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Bhavin Sheth, Murtuza Khan; Sleep affects adaptation. Journal of Vision 2007;7(9):857. doi: 10.1167/7.9.857.
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Emerging evidence shows sleep plays a key role in the processes of learning and memory, which involve change at synaptic and cellular levels in the brain. Of importance, learning on the tasks used in sleep studies is guided by volitional, reward-driven, attentional and goal-directed behavioral processes. Is the role of sleep in synaptic plasticity confined to active, goal-directed processes alone or does sleep impact passive, more automatic forms of synaptic plasticity such as adaptation as well?
Adaptation is an alteration of synaptic strength resulting from sustained exposure to a sensory stimulus. Sustained association of two independent sensory features leads to a durable change in synaptic strength: visual inspection of a red horizontal grating for several minutes causes a post-inspection, achromatic horizontal grating to appear green for several days. Does sleep affect adaptation, a supposedly passive alteration in synaptic strength?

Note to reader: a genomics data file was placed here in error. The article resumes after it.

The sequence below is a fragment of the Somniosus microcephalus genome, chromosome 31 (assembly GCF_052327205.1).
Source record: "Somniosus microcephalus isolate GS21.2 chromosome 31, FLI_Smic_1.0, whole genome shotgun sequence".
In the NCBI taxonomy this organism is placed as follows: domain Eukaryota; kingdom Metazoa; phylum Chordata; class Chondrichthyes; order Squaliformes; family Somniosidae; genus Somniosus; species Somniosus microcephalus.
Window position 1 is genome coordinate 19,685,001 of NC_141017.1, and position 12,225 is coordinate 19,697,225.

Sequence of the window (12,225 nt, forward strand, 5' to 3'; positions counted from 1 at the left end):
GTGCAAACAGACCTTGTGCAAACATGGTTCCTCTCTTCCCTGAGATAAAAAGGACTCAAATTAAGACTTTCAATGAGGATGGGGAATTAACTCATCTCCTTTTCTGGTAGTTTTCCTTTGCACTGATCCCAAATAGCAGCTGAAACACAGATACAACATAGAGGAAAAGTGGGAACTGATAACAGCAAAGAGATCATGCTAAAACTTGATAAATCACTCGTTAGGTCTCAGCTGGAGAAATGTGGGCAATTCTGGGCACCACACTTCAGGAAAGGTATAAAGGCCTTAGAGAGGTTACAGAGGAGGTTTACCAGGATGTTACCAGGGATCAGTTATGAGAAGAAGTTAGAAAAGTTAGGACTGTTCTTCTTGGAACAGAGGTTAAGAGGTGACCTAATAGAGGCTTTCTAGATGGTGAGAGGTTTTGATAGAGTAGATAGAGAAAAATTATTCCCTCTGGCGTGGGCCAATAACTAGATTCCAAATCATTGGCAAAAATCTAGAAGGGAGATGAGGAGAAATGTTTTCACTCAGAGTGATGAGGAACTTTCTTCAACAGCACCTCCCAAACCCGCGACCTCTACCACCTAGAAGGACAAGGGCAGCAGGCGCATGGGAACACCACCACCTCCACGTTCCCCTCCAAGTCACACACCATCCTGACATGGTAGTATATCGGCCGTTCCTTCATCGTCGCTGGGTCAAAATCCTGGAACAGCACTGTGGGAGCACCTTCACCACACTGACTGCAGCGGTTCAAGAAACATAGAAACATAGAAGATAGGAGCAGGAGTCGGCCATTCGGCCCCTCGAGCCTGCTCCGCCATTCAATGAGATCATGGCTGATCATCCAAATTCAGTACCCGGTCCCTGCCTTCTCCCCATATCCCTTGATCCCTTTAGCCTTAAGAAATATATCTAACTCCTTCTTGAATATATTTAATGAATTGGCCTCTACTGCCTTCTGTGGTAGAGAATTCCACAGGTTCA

To address this, ten observers monocularly viewed an alternating sequence of red horizontal and green vertical gratings for a total of 5 min, and repeated the experiment a week later but on the previously closed eye. Published reports and our experiments find negligible interocular transfer of the afteraffect. Each observer was adapted twice: at 8 pm (re-tested at 8 am) following a night of sleep, and at 8 am (re-tested at 8 pm) with no sleep intervening. Condition and eye order were counterbalanced across observers. We compared the level of adaptation in the two conditions. Compared with the 8 am–8 pm condition, the re-tested aftereffect in the 8 pm–8am condition was significantly stronger (p [[lt]] 0.05), indicating that overnight sleep caused more retention of the adaptation. Overnight sleep also had a modest effect on the initial acquisition of the aftereffect. Ongoing experiments are testing the impact of circadian rhythm and visual exposure.
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